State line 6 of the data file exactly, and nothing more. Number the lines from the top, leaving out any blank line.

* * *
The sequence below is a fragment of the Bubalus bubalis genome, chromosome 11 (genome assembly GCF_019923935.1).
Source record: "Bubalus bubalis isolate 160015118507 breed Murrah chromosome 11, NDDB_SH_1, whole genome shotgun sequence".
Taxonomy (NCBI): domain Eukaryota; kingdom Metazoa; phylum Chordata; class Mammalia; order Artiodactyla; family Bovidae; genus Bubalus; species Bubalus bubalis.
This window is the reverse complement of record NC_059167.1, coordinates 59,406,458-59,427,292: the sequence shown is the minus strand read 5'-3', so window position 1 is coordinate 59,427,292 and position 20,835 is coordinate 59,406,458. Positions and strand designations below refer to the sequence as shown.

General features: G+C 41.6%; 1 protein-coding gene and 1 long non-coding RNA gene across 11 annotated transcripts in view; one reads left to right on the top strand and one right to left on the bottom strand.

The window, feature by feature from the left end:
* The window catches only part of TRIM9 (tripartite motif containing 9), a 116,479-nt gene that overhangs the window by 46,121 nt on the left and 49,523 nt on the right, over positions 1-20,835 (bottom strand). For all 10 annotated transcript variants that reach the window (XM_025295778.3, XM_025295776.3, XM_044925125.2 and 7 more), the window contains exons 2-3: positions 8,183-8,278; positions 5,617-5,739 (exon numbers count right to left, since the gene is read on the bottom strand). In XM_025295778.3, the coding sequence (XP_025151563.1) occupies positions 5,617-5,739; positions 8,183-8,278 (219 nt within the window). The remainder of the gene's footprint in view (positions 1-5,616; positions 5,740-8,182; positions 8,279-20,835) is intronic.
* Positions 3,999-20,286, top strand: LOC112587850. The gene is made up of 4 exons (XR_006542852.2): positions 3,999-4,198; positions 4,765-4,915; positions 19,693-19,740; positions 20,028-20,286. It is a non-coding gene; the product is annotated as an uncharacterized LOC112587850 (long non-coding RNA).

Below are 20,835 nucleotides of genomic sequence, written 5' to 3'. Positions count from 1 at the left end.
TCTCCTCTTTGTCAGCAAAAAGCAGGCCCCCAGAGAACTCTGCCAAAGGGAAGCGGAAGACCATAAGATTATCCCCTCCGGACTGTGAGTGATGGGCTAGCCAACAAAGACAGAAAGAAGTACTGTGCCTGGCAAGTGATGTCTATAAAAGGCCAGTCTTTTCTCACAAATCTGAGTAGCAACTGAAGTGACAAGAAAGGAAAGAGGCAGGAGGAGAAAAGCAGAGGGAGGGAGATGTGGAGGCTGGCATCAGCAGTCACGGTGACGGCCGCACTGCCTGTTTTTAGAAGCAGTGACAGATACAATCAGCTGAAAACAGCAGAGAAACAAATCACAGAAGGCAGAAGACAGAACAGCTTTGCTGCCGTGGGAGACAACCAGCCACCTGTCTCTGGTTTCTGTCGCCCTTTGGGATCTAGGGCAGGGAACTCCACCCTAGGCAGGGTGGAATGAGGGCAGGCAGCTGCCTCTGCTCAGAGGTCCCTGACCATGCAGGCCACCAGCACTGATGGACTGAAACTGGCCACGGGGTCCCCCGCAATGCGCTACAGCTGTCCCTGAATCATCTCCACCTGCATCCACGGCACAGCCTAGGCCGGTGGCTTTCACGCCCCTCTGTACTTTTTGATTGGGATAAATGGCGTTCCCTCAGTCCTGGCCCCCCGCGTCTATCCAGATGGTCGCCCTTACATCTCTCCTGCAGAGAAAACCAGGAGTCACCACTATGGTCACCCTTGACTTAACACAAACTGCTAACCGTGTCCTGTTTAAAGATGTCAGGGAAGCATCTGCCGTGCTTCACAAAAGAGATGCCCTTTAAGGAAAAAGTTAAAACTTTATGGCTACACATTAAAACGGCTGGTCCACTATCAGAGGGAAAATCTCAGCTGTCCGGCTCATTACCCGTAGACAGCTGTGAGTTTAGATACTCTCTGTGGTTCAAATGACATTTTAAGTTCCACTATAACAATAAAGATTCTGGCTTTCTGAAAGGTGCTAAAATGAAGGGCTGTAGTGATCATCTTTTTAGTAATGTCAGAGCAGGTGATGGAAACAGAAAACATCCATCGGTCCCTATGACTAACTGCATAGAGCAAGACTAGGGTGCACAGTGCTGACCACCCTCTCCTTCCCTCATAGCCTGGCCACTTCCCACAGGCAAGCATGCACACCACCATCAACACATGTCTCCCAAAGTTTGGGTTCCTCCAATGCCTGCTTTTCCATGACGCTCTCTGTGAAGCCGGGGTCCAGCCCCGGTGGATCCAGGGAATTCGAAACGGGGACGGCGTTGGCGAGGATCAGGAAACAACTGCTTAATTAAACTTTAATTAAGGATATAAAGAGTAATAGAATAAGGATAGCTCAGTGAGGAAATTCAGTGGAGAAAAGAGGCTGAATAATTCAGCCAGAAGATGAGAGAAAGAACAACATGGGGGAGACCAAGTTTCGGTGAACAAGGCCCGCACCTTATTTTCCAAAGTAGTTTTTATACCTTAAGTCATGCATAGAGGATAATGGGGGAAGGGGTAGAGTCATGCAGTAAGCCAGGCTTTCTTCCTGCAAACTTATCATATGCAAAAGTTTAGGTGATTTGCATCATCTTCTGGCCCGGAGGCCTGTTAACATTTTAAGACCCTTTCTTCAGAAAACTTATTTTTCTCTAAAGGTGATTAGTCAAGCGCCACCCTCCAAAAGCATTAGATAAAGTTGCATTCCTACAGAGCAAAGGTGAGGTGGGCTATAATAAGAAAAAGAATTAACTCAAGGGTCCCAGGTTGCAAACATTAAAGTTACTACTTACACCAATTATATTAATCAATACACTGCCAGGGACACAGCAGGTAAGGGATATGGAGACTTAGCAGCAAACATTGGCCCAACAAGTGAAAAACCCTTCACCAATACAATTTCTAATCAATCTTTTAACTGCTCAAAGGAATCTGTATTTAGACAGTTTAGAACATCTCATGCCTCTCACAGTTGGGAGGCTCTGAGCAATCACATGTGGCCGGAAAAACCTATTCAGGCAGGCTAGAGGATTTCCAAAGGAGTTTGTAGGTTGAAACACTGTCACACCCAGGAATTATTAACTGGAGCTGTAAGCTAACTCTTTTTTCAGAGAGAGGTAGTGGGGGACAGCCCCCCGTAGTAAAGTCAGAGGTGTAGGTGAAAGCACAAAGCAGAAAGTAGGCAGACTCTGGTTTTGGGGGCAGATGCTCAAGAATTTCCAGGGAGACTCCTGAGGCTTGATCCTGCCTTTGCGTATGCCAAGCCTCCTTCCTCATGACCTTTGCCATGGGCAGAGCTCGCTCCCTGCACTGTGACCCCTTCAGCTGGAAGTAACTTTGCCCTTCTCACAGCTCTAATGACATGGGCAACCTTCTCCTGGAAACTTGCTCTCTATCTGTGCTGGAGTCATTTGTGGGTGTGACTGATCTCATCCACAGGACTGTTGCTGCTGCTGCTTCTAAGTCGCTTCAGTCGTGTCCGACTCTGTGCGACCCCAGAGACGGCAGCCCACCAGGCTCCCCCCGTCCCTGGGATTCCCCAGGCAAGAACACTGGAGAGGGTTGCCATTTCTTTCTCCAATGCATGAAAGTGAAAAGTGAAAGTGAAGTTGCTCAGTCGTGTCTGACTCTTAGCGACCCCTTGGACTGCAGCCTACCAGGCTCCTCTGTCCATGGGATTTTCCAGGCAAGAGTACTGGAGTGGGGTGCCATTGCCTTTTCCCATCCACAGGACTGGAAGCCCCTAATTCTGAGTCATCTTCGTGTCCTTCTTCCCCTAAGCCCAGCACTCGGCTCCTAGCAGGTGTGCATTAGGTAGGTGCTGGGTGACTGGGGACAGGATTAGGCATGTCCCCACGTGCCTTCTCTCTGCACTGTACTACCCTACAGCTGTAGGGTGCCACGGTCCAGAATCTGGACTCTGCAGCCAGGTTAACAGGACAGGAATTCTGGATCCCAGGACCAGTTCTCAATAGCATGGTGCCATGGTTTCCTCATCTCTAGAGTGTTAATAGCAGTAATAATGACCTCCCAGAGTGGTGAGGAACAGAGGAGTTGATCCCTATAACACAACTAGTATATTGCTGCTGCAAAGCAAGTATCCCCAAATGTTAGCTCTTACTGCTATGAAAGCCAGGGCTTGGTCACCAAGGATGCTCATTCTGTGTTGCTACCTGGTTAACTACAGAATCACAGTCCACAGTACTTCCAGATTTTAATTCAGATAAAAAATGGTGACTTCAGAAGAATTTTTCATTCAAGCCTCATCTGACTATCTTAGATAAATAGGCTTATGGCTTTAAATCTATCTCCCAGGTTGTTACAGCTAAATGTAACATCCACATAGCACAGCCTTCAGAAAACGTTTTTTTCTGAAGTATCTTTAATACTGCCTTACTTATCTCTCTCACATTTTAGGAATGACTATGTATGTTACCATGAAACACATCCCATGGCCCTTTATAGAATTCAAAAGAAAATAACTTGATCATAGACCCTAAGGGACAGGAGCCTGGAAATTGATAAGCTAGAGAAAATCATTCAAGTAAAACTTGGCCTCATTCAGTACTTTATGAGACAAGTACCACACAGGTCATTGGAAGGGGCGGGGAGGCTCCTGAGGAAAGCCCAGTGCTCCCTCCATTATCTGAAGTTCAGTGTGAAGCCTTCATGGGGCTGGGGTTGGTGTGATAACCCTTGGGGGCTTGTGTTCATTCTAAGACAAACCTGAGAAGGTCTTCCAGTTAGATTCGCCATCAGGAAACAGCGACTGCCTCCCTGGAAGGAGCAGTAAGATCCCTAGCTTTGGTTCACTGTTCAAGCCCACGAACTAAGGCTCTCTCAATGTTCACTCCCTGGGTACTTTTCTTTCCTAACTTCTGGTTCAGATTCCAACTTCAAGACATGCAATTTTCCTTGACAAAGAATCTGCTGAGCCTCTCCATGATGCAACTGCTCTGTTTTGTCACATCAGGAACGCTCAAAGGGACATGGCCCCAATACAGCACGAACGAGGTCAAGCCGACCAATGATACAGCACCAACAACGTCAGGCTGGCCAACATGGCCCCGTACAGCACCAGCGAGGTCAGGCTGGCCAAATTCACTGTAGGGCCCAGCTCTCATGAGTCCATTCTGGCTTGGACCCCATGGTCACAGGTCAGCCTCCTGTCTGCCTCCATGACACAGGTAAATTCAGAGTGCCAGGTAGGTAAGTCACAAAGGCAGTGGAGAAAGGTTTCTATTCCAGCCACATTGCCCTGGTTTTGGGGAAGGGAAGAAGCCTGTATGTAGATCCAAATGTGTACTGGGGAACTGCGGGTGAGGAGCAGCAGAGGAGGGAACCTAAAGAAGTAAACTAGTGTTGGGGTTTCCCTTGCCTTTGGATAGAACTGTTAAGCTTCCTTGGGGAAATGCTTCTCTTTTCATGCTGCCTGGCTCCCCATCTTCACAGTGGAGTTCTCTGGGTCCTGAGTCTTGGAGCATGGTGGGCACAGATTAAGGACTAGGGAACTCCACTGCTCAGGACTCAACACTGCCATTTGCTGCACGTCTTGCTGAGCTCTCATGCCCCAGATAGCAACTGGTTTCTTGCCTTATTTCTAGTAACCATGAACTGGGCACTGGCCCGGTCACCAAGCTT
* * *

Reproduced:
The window, feature by feature from the left end: